How Long Does it Take for Therapy to Work?
It's not a science
It can take a few months to years for therapy to work. There is no set time frame that you can follow when starting therapy sessions until you are ‘healthy’ again. This is the most honest and accurate answer. We are all unique individuals and have different things going on in our lives, many of them stacked on top of multiple more issues that need to be addressed.
Here is How Long Does it Take for Therapy to Work? Honest Answer.
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My goal with Never Alone is to make mental health conversations more realistic. To answer the most asked questions I get in person and see online, honestly and sincerely. A reply I would give to my closest friends. Being like these other mental health brands and advocates who quote a previously seen statistic online is doing you, nor the positive movement of mental health help, any good.
So, my honest and most heartful answer is this: There is no time frame to healing the struggles you are fighting inside, BUT as you keep working each week with a therapist and with other tools, you WILL see a change for the better.
But also, YES THERAPY IS WORTH IT!
And in time, you will be looking back on this day of wondering how long it will take to feel normal again, and have a slight smile, saying, “I made it.”
Let me share why I’m not following these other brands and advocates, and giving you a real answer to how long does it take for therapy to work.
How Long Does It Take For Therapy To Work?
If you are dead set on coming up with a deadline to be feeling normal again, I highly suggest you rethink leading with this focus. When you set a hard set goal on something that affects you so much daily, the act of not achieving it can make things far worse.
Take a second and think about therapy… it lasts 60 minutes.
If you go 1x a week, you work with a professional for 60 out of 10,080 minutes.
In what area of your life has doing such little work ever paid off with significant results in months?
Instead of putting a set number of sessions in your head, I suggest you follow the steps below to find success.
How to make therapy work
The best way to make therapy work is to go every day of your life. That isn’t possible for 99.99% of us.
Instead, we can create positive routines in our days that add to our overall goal of improving our mental growth. Take each one of these mental health tools and add them to your life.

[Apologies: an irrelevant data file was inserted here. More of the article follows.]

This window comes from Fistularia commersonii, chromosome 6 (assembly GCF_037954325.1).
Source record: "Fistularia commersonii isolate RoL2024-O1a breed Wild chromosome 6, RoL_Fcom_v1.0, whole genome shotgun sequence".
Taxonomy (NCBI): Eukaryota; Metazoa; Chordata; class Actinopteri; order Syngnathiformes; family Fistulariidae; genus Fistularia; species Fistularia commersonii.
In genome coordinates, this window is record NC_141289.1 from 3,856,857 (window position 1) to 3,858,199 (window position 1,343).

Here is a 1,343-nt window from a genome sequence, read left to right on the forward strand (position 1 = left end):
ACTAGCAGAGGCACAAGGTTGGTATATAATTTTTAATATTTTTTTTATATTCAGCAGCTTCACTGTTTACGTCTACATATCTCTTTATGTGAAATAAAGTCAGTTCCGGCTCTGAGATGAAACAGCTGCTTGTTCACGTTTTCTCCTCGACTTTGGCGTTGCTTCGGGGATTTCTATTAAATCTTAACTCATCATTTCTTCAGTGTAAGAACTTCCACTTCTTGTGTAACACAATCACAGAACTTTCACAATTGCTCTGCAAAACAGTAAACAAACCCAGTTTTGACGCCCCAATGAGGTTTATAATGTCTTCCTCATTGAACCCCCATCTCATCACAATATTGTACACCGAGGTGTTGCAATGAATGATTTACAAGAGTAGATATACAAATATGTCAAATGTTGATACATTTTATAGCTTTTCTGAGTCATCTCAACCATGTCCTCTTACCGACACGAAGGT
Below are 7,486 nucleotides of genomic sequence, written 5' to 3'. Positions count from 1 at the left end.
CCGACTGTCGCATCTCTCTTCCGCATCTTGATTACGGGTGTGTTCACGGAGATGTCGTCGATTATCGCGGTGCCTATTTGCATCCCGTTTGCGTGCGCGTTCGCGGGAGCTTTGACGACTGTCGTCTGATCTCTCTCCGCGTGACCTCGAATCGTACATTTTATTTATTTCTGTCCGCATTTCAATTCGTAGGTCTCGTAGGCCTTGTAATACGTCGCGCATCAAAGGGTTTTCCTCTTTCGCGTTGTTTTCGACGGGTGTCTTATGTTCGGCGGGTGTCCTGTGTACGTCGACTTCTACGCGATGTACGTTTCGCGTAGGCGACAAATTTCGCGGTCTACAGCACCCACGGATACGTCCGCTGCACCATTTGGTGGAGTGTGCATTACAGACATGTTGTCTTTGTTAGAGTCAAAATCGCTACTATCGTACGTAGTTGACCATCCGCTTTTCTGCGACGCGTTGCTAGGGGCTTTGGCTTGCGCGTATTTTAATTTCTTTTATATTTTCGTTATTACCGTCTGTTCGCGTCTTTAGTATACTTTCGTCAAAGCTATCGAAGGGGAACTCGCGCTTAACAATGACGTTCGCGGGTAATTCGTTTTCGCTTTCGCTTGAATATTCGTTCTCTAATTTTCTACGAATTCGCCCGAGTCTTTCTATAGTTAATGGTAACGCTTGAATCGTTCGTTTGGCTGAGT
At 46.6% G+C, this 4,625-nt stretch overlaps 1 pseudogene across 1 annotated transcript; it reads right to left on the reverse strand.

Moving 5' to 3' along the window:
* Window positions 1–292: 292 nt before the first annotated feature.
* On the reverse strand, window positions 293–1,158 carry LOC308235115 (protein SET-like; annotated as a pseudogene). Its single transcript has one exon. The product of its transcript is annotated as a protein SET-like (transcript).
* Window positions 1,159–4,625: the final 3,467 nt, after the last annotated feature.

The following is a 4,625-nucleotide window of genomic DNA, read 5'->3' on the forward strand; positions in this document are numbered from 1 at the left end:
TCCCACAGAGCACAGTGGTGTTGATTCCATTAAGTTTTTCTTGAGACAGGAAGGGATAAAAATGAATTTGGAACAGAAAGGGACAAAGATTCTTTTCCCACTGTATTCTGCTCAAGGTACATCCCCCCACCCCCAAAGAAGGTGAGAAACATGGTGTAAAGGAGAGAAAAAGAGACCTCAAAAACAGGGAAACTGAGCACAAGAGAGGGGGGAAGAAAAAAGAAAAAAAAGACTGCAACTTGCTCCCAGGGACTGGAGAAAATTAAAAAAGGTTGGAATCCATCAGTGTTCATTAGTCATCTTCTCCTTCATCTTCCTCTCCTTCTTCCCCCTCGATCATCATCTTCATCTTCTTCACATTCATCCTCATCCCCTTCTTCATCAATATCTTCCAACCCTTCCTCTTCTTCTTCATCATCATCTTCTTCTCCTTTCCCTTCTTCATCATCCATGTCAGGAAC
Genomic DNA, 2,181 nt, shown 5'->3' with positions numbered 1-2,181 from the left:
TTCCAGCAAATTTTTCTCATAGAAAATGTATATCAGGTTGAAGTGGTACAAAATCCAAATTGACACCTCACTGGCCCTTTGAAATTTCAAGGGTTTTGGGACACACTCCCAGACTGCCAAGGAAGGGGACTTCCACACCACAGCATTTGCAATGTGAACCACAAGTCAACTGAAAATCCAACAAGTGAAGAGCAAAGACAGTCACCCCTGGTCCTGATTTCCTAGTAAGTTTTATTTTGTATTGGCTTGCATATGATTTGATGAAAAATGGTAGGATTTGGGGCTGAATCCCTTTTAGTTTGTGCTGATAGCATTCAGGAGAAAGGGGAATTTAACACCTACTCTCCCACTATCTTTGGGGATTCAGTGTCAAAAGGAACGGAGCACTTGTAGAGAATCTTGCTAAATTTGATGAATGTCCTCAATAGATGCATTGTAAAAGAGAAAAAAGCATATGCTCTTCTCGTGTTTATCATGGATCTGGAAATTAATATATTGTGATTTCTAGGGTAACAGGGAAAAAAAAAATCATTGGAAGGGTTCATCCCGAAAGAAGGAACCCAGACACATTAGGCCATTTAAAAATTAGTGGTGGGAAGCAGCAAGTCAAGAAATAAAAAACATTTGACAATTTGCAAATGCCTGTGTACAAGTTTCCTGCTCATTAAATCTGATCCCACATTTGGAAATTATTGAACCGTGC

1. Commit to weekly therapy sessions
When I say ‘commit,’ I mean pay upfront with your therapist for X amount of therapy sessions per month.
Find a number that you both agree on and can afford OR see as a valuable investment in your personal growth (I invested $12,000 in therapy between 2017 and 2019, and I would 3x that if I had to do it again.)
Find your weekly number, schedule the whole month’s worth of sessions and pair your therapist.
Not sure how many therapy sessions a week are a solid base to go with?
Let us help you with how often should you go to therapy
2. Commit to weekly exercising
Exercising is the most underrated tool to better your mental health. Moving your body creates endorphins and other positive changes inside your brain, but that’s not the only reason you need to start being more active.
Planning daily workouts give you an easy ‘win’ for the day. Finding areas, you can win consistently are essential for building your confidence and letting those positive thoughts help push you through the tough times to come.
Tip: Exercising is a wide range of activities. Doing a 30-minute light walk, yoga classes, bike rides, hiking and lifting weights all fall into this area. Start with a comfortable routine and grow it as you feel more confident in yourself.
3. Commit to eating healthier
Eating a healthy diet doesn’t mean eating a bland diet. And diet doesn’t mean you need to follow a specific plan drastically.
Eating healthy for your mental health looks like this:
- Eat less processed foods (example: Frozen meals, anything in a package)
- Eat less high sugar foods (example: snacks, desserts, comfort food)
- Eat less simple complex carbs (example: bread from fast foods, cereal)
Instead, focus on eating more along these lines:
- Eat more naturally made foods (example: Grocery shop and cook at home, or order a meal delivery service)
- Eat more naturally grown (example: fruits, vegetables, organic)
- Eat more complex carbs (example: rice, sourdough, quinoa)